The civil war in Syria, and the responses of the United States, Russia and China to it, are unfolding amidst a new world order – one that, remarkably, most resembles the nineteenth-century “Concert of Europe,” a loose and informal grouping of the then Great Powers: Britain, Russia, the Austro-Hungarian Empire, Prussia (later the German Empire), France and Italy.
During the course of the nineteenth century and until the outbreak of the First Word War in 1914, the Great Powers tried to preserve international peace by maintaining a balance of power. This meant that whenever one of the powers, in conjunction with lesser allies, challenged the accepted international order the “concert” banded together and confronted the aggressive power militarily or through diplomatic isolation.
For example, on several occasions in the nineteenth century, Russia threatened to destroy the Ottoman Empire. Britain and France waged the Crimean War in 1853 against Russia, in part, to prevent the Russians from doing so. Whenever the Russians came close to unraveling the Ottoman state or turning it into a vassal, the other Great Powers intervened and through war or diplomacy forced the Russians to back away.
Tragically, as the Great Powers coalesced into two armed camps by the early twentieth century, the flexibility of the Concert of Europe was lost and within less than a decade led to the catastrophic First World War. International relations in the interwar period were fragmented, one of the reasons for the outbreak of the Second World War.
During the Cold War, the international community adjusted to a bipolar world in which the Warsaw Pact, dominated by the Soviet Union, confronted the U.S.-led NATO. The prospect of a nuclear holocaust prevented another world war, but all crises had to be contained within the limitations of the rigid bipolarity.
The end of the Cold War in 1991, and the collapse of the Soviet Union, left the United States as the sole superpower. These developments placed the Americans in a unique position and one that compelled them to act as the world’s policeman. Despite the disproportionate military capability of the United States, at first American administrations tried to act within the bounds of international law and the spirit of the United Nations. During the first Persian Gulf War (1990-91), the United States attacked Iraq only after establishing a coalition of states and securing a mandate from the UN Security Council.
The NATO air campaign against Serbia during the Kosovo War (1999), however, lacked a UN Security Council endorsement because Russia vetoed it. The American argument for intervention was that NATO had the right to humanitarian intervention within its region and that the United Nations charter implicitly sanctioned its actions. Meanwhile Russia and China were too weak to directly challenge the NATO action in Kosovo.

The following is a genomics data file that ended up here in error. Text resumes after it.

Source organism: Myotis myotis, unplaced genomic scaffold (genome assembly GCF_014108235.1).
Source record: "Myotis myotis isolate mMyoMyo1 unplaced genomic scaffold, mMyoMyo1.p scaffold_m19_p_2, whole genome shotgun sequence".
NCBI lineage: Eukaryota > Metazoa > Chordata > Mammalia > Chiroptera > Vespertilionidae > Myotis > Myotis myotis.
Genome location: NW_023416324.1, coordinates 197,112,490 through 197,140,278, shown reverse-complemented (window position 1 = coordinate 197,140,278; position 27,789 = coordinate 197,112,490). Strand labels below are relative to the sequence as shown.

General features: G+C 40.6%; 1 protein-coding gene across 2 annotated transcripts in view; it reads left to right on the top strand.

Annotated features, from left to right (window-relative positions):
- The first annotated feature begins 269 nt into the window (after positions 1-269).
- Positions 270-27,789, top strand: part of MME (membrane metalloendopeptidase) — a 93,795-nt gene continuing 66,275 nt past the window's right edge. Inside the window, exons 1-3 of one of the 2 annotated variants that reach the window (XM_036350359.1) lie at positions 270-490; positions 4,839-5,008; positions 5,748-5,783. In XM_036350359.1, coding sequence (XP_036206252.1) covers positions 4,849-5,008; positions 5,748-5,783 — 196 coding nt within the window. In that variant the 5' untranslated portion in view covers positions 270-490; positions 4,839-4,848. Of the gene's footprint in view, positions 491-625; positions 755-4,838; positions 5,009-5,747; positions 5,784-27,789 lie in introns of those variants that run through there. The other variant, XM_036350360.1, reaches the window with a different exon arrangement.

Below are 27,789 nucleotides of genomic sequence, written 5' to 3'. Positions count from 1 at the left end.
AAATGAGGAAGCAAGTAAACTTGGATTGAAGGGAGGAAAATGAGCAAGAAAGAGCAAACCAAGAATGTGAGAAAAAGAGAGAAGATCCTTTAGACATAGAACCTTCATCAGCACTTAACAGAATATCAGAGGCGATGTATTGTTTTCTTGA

Perhaps America’s long-term failure in Iraq and Afghanistan, as well as the almost simultaneous rise of a more powerful Russia and China, began the process of a new order in the Middle East that is now manifesting itself in Syria. In 2003, the George W. Bush administration went to war against Iraq without UN authorization, flouting international law.
The NATO air war against Libya in March 2011 was waged with UN Security Council sanction because Russia and China abstained from employing their vetoes. Both these countries had neither strategic nor economic interests in Libya. Syria, on the other hand, is a country in which the Russians and Chinese have strategic and economic interests. The Russians maintain a naval facility in the Syrian port of Tartus, while the Chinese have limited petroleum and other economic investments. Moreover, Beijing is primarily interested in supporting its Russian ally and is opposed to intervention in any region.
The Iranians, Turks, Israelis, Saudis, and Qataris have specific regional interest but they can only act in concert with one or two of the new Great Powers. At the same time non-regional powers such as the United Kingdom, usually a staunch American ally, have refused to join a U.S. strike against Syria, for domestic reasons. France has opted to support President Obama’s call for action, while Germany and Canada, strong American allies, remain on the sidelines. The United States, consequently, can no longer count on all of NATO to support its actions. Instead, it is forced to cherry-pick allies for a coalition to offer a semblance of legality with respect to an act of war that has no basis in international law.
Just as in the years of the Concert of Europe and the efforts by its members to maintain a balance of power, the new Great Powers have to tread carefully over Syria. Consequently, the Americans are careful to indicate that their intervention against Syria will be punitive and will not go beyond a missile strike, thus leaving the Assad regime intact. In effect, the Americans respect the interests of the Russians and Chinese in order to maintain a balance of power both internationally and now in the Middle East.
This is the first occasion in which an informal concert of Great Powers is acting and reacting to an international crisis where great care is taken to respect the interests of rival powers. As a result, the freedom of action of the Obama administration with respect to Syria is limited by the interests of Russia and China, and is just enough to allow President Obama to salvage his international reputation.
André Gerolymatos is Director of the Stavros Niarchos Foundation Centre for Hellenic Studies at Simon Fraser University and is the author of Castles Made of Sand: A Century of Anglo-American Espionage and Intervention in the Middle East (Thomas Dunne, 2011).
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